Let Them Eat Cake – Day 114

Today’s first is marked by a medical appointment unlike any I’ve been to before.  Our family has looked forward to this first for almost two years.  As silly as it may seem, I was more nervous about this appointment than I was the family cardiology visits earlier this week.  It was a food challenge at the allergy/immunology pediatric office here at Hopkins. 

E is highly allergic to milk, egg, and shellfish.  Over the past 12 years, he has also had allergies to peanut, wheat, and soy.  Fortunately, he has outgrown and/or become tolerant of these.  However, the milk and egg is scary.  Swollen face, wheezing, chest pains, rash, stomach pains….it’s the pandora’s box of allergies for him.  Yes, we have an epipen.  No, we’ve never had to use it.  That’s a fortunate thing because the Loeys-Dietz Syndrome and aorta root dilation means an epipen can be just as dangerous as a anaphylactic reaction.

Obviously, the idea that he can ingest just one of these foods without any reaction would be tremendous.  It would be life changing, in fact, for E.  Today was the day we begin the journey to introduce these foods to him and retrain his body to not go berzerk when exposed to them. 

I had to make a cake last night using the specific recipe the nurse practitioner sent me for a baked milk food challenge.  It called for a box cake mix with a blend of liquid cow milk and powdered dry milk.  We continued to use the egg substitute in it as it would be too much to do two challenges at once.  Over the course of three hours he ate 1/8 of the cake I made which equated to about one serving.  Through this exposure, he received a 1/4 cup of milk.  The nurse practitioner came into the room every 15 to 20 minutes to give him a section of the piece of cake.  The first piece was about the size of a quarter.  Then he worked his way up with each serving or “dose” as they called it.  This was the fourth dose: Image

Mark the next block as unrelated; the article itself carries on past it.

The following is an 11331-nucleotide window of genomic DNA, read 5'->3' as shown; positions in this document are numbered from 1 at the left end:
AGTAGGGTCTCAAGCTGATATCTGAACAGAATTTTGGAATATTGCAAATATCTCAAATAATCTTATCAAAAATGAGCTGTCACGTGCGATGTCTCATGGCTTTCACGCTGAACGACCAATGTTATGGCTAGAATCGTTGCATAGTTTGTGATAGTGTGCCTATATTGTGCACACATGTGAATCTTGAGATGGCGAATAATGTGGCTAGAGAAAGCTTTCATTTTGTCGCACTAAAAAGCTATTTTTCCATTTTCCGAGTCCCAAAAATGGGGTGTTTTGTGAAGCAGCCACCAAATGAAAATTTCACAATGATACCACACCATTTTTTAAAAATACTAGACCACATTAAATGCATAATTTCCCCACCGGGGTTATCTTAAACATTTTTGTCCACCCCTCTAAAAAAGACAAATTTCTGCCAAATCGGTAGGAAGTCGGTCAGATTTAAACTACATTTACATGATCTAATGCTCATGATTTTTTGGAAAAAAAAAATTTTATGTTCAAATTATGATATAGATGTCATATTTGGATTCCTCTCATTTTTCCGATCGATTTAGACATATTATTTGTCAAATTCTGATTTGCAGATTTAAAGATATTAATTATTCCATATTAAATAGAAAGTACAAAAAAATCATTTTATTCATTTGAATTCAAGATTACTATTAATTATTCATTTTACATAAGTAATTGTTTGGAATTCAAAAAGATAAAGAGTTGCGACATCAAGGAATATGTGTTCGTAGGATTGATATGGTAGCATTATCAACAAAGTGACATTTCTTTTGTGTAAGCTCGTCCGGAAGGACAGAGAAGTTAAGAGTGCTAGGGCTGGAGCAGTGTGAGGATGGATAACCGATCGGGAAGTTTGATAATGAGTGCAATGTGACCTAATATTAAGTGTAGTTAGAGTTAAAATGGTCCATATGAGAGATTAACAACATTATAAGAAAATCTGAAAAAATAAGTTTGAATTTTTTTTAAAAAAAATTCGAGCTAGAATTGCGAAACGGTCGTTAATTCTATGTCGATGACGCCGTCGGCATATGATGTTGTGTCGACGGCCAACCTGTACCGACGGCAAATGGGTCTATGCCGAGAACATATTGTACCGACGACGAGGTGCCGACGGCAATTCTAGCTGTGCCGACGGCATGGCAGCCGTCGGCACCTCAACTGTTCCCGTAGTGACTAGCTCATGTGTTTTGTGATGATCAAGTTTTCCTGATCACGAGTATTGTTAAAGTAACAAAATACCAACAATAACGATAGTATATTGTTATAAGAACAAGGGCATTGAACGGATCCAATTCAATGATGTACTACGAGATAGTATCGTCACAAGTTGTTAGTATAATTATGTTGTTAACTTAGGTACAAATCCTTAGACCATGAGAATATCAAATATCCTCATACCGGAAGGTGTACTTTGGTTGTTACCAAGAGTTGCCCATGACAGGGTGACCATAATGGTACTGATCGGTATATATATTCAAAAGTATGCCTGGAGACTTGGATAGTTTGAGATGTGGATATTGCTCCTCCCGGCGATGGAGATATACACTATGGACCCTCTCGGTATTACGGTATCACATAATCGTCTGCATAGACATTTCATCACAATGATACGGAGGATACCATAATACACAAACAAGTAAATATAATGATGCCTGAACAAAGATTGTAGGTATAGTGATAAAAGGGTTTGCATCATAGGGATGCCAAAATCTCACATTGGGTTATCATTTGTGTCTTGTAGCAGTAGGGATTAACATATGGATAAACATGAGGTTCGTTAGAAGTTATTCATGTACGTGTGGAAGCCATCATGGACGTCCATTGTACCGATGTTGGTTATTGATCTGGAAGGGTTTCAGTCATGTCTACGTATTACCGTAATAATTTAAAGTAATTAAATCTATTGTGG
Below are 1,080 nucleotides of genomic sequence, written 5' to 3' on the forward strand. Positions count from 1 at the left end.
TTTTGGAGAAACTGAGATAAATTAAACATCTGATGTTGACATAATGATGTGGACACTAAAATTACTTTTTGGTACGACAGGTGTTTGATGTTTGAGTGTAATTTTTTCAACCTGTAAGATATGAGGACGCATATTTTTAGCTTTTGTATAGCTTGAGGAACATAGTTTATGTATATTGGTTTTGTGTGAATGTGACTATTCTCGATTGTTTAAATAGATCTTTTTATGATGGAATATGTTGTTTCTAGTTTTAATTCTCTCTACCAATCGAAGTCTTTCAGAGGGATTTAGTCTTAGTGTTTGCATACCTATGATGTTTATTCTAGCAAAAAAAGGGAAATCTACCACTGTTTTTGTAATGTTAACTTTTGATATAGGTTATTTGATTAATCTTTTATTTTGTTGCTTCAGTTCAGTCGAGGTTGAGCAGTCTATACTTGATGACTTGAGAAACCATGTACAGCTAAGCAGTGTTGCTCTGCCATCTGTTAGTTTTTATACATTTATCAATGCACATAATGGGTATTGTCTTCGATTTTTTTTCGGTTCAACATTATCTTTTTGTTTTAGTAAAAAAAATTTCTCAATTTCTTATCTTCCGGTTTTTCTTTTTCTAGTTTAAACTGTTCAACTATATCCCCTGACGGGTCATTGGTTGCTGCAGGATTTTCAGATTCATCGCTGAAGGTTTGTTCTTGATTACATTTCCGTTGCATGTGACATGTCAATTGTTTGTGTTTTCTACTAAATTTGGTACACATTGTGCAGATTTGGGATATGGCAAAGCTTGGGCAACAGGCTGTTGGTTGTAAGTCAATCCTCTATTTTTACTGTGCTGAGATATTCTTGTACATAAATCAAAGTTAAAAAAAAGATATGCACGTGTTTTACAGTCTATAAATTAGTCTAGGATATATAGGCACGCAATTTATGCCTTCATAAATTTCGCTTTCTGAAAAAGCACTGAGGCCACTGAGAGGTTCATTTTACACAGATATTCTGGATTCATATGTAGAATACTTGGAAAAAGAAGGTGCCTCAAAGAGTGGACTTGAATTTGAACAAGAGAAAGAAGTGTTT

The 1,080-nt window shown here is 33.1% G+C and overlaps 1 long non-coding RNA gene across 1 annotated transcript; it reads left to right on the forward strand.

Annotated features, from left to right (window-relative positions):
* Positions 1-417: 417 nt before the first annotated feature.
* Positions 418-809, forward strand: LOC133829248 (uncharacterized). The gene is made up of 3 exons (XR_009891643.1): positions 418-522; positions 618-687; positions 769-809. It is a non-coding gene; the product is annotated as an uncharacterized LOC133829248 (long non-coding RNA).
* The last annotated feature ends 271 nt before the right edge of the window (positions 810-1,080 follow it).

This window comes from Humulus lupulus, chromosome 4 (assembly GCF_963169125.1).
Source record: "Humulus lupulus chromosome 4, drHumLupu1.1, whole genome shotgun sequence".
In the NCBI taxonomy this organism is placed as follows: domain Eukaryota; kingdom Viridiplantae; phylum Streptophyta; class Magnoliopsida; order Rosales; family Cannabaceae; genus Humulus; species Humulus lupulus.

This was the very first time E has ever had a cake (or any other product) with milk in it. At the end of the three hour challenge, he had ingested the piece of cake with very little reaction.  It was a success!

The doctor and nurse practitioner went over the next steps.  He is to continue eating products baked with milk or milk products in them (yogurt, sour cream, etc) getting approximately 1/4 cup per day several days per week.  This includes goldfish crackers.  He’s never had goldfish crackers!  After several months, we can then proceed to products that are baked and have cheese in them such as pizza and baked mac and cheese.  After several successful months, we can then proceed to foods lightly cooked (cooked on a stove top) which have dairy in them.  Working our way finally after 6-9 months to uncooked milk, ice cream, etc. 

We were all smiling from ear to ear.  Just a day ago we believed E would never be able to ingest a glass of milk.  To have a doctor say this is very likely is life changing.  We are thrilled.  E is already planning his first treat:  a donut. 

We are scheduling an appointment to have the baked egg challenge next year.  Then, finally, we will conduct a shellfish challenge.  It was nice to have a visit with a positive outcome after yesterday.  And for those wondering, the husband’s 3D CT scan results are in and confirmed the lung blood clots.  Eh…. He started coumadin today.  At least we’re at a hospital, right?!  


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